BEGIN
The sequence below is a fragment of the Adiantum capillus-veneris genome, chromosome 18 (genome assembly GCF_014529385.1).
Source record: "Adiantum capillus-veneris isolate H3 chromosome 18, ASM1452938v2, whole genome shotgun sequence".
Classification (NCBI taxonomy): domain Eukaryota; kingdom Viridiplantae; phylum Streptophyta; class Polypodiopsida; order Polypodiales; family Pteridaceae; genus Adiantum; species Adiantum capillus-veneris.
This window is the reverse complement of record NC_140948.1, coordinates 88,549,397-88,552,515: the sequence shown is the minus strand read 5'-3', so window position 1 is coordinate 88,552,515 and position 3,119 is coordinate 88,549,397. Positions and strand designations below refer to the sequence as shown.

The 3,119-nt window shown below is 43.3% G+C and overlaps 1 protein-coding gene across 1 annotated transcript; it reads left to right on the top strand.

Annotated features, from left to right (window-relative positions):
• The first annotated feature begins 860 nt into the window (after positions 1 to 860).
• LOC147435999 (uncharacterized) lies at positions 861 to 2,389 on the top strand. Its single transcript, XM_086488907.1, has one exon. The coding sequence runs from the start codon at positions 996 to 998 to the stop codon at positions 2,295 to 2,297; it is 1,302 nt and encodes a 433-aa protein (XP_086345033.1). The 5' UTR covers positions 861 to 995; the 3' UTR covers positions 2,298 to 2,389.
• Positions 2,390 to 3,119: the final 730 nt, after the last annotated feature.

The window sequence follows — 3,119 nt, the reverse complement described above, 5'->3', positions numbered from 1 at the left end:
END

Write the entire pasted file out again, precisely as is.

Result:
The sequence below is a fragment of the Adiantum capillus-veneris genome, chromosome 18 (genome assembly GCF_014529385.1).
Source record: "Adiantum capillus-veneris isolate H3 chromosome 18, ASM1452938v2, whole genome shotgun sequence".
Classification (NCBI taxonomy): domain Eukaryota; kingdom Viridiplantae; phylum Streptophyta; class Polypodiopsida; order Polypodiales; family Pteridaceae; genus Adiantum; species Adiantum capillus-veneris.
This window is the reverse complement of record NC_140948.1, coordinates 88,549,397-88,552,515: the sequence shown is the minus strand read 5'-3', so window position 1 is coordinate 88,552,515 and position 3,119 is coordinate 88,549,397. Positions and strand designations below refer to the sequence as shown.

The 3,119-nt window shown below is 43.3% G+C and overlaps 1 protein-coding gene across 1 annotated transcript; it reads left to right on the top strand.

Annotated features, from left to right (window-relative positions):
• The first annotated feature begins 860 nt into the window (after positions 1 to 860).
• LOC147435999 (uncharacterized) lies at positions 861 to 2,389 on the top strand. Its single transcript, XM_086488907.1, has one exon. The coding sequence runs from the start codon at positions 996 to 998 to the stop codon at positions 2,295 to 2,297; it is 1,302 nt and encodes a 433-aa protein (XP_086345033.1). The 5' UTR covers positions 861 to 995; the 3' UTR covers positions 2,298 to 2,389.
• Positions 2,390 to 3,119: the final 730 nt, after the last annotated feature.

The window sequence follows — 3,119 nt, the reverse complement described above, 5'->3', positions numbered from 1 at the left end: